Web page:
Microsoft hastily rethinks controversial Copilot+ PC feature ahead of launch

A physical lock resting on a laptop keyboard
(Image credit: piranka/Getty Images)

Late last week, Microsoft announced it would be changing how the flagship Recall feature of its recently announced Copilot+ PCs would work. The decision from Microsoft to change how Recall performs comes after an outcry from Windows users over potential privacy and security concerns.

Recall, expected to launch on June 18, is an all-new Windows 11 feature designed to run on Copilot+ PCs exclusively. It seeks to renew the way users can interact with their devices by harnessing AI to intelligently capture and analyze snapshots of your activity so users can search across an interactive timeline of events of every action taken during their computing sessions — from pages visited to songs listened to.

However, while Recall is easily one of the more promising AI PC features we've seen to date, it's also the one that's drawn the most ire from users who see it as a potential invasion of privacy and a possible security risk.

How Windows users reacted to Recall

Reactions to Microsoft's Recall feature for Windows have been one-sided. While there are those who defend the software, and the fact it's an optional service for Windows users, they're few and far between in the overall conversation.

"Calm down. You can switch it off!" states one redditor, attempting to calm down those concerned about Microsoft's latest AI-powered feature. However, it does little to calm the instant agitation felt by many.

Within another Reddit thread, users even show suspicion about the legitimacy of being able to truly "turn off" Recall, with one user asking: "Has there been any investigation on whether this setting is actually disabling Recall, as in not taking snapshots at all, or if it's simply disabling the long term storage?"

Comment from r/technology

In one thread, a Reddit user frames Recall in the harshest light possible: "It's literally spyware." Drawing conclusions as to why the feature was developed, the same redditor continues "Bet it was added at the behest of companies to spy on remote workers easier."

Comment from r/technology

But was the ire well warranted? After all, it took only days of Recall entering early testing before security researcher Kevin Beaumont showed video proof of the feature being hacked remotely.

Clearly, as it currently exists, Recall has a considerable number of security flaws that are rightfully drawing criticism online. It appears that the concerns of users about the safety of this feature weren't unfounded, but what can Microsoft do to resolve matters ahead of the feature's June 18 launch date?

A visual impression of Microsoft's Windows Recall in action, allowing a user to browse through past events on their Copilot+ PC.

(Image credit: Microsoft)

Microsoft refit Recall for Copilot+ PCs: What's changed?

In a recent post to the Windows Experience Blog, Microsoft responded to growing criticism of Recall by highlighting several ways it intends to update the tool to patch any security loopholes and rebuild trust with Windows users.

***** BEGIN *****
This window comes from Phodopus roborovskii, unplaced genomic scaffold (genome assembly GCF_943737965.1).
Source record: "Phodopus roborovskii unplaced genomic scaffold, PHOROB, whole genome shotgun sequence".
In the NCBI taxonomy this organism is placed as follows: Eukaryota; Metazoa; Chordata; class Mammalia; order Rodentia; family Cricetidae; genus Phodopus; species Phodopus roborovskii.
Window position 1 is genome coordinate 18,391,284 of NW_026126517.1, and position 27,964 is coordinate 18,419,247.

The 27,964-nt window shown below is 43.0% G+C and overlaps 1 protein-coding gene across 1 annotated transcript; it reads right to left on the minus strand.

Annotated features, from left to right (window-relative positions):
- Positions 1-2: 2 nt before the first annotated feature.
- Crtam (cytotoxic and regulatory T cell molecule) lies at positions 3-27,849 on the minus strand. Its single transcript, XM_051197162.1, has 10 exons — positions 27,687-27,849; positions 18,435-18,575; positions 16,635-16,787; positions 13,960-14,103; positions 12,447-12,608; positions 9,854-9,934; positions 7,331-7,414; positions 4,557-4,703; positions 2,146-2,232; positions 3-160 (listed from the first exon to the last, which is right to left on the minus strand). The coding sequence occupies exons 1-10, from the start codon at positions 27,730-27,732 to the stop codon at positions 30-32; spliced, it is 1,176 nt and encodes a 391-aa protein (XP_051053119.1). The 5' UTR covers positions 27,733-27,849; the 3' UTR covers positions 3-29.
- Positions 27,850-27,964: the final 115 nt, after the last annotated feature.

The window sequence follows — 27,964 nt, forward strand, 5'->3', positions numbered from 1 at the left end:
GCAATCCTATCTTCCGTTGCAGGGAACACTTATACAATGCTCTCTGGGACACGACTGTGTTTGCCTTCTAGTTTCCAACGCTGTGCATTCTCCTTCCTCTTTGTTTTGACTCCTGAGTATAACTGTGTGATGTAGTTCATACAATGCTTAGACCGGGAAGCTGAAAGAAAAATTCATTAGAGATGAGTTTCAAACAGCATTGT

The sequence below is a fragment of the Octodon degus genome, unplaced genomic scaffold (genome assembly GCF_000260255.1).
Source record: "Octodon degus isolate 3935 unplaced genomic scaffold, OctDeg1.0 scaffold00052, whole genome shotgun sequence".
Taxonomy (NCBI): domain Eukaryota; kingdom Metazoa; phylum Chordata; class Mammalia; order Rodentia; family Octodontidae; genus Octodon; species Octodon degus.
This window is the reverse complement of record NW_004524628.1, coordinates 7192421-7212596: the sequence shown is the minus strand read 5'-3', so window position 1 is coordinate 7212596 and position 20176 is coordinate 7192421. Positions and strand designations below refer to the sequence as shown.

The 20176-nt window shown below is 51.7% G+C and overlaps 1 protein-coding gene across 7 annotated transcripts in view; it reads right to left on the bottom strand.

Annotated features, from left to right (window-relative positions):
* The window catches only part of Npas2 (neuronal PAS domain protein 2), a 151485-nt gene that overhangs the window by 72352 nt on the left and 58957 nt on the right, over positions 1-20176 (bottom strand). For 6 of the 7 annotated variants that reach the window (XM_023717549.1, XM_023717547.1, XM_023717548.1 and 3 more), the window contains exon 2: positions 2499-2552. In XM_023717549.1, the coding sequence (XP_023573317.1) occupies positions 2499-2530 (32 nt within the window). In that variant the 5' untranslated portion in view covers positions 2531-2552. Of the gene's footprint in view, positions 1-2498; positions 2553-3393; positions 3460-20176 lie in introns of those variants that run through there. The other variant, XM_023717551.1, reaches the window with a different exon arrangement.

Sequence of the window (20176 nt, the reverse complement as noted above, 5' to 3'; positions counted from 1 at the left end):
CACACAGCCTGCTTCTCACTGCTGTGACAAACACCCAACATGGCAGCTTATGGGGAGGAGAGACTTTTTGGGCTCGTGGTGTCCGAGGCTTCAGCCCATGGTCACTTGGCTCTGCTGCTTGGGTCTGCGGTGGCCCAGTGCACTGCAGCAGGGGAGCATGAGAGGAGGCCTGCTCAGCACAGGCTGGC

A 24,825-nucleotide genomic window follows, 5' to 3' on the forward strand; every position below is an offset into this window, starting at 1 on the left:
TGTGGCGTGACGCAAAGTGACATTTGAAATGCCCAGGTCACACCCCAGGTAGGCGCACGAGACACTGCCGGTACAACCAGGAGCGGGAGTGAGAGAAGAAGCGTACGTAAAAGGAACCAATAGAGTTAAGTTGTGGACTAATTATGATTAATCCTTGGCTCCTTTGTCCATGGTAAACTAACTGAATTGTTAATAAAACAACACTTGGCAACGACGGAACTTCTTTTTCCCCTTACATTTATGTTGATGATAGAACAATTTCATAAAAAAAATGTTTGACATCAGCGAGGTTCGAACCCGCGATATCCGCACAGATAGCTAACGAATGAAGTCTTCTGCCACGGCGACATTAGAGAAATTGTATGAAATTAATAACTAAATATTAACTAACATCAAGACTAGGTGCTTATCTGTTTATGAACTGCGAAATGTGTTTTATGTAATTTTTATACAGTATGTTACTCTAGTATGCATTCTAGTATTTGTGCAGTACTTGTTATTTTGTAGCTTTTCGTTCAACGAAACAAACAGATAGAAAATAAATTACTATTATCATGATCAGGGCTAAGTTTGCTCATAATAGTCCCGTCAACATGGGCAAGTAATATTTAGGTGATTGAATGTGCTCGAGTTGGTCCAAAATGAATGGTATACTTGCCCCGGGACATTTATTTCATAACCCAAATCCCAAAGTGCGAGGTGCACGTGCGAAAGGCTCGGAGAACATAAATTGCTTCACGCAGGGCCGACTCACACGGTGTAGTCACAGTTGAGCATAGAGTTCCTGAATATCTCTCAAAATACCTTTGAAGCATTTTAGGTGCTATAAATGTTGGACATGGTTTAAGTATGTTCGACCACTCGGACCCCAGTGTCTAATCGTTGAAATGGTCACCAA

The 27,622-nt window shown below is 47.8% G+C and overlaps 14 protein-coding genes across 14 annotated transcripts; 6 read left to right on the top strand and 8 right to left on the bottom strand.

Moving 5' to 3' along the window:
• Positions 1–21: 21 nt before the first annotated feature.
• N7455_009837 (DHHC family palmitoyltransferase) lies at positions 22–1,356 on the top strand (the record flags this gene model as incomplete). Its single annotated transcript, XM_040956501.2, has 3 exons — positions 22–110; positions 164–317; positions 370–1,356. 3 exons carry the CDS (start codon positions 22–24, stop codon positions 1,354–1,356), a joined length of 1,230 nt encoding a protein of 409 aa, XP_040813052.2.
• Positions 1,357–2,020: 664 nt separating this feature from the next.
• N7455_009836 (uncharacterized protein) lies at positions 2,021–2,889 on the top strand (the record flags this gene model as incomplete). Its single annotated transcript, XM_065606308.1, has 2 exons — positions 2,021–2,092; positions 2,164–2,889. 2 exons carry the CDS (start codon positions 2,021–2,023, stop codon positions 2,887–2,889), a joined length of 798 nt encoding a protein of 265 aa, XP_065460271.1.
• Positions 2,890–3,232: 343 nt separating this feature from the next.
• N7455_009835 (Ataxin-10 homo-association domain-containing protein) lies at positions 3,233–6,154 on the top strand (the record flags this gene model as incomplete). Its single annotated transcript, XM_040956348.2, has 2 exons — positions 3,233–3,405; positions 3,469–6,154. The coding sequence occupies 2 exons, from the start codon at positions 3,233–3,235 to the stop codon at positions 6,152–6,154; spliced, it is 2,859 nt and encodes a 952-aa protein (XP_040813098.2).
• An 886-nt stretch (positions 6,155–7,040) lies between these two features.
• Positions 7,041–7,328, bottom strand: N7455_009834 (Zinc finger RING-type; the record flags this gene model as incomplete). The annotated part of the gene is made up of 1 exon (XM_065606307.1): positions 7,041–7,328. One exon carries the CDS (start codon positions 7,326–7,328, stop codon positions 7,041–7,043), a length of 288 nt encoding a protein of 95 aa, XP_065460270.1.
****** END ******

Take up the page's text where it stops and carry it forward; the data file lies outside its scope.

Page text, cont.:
The blog covers forthcoming changes that deal with everything from Recall's switch to an opt-in feature, as well as various updates to the security requirements of the software in the future.

  • Windows Recall will now require a user to opt-in to the service, meaning the service will be disabled by default.
  • Recall will now require Windows Hello to be active to use the feature. Windows Hello will be used to provide proof of presence for users to view and search through saved timelines.
  • Windows Hello enhanced sign-in security (ESS) will also be used to bypass "just in time" decryption of snapshots and the search index database, to further ensure that Recall snapshots are only accessible when the user provides authentication.

Alongside these updates, Microsoft reaffirms the privacy of Recall, reminding users that snapshots are stored locally and won't be shared with any other applications or companies — including Microsoft.

It's also been revealed that a Recall icon in the taskbar will let users know when the feature is running, and that users will be able to pause, filter, and delete what's saved at will.

Microsoft has also confirmed that InPrivate or digital rights managed browsing will not be saved when using supported web browsers.


How Windows users react to Recall's security enhancements remains to be seen, however, Microsoft will be under heavy scrutiny as the feature goes into release later this month — and with so much user data on the line, it's difficult to dismiss these concerns as unfounded.

We'll keep a close eye on Windows Recall and its subsequent updates in the testing period before release. However, without significant change, Microsoft's killer Copilot+ app could quickly become a liability for the company.

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Rael Hornby
Content Editor

Rael Hornby, potentially influenced by far too many LucasArts titles at an early age, once thought he’d grow up to be a mighty pirate. However, after several interventions with close friends and family members, you’re now much more likely to see his name attached to the bylines of tech articles. While not maintaining a double life as an aspiring writer by day and indie game dev by night, you’ll find him sat in a corner somewhere muttering to himself about microtransactions or hunting down promising indie games on Twitter.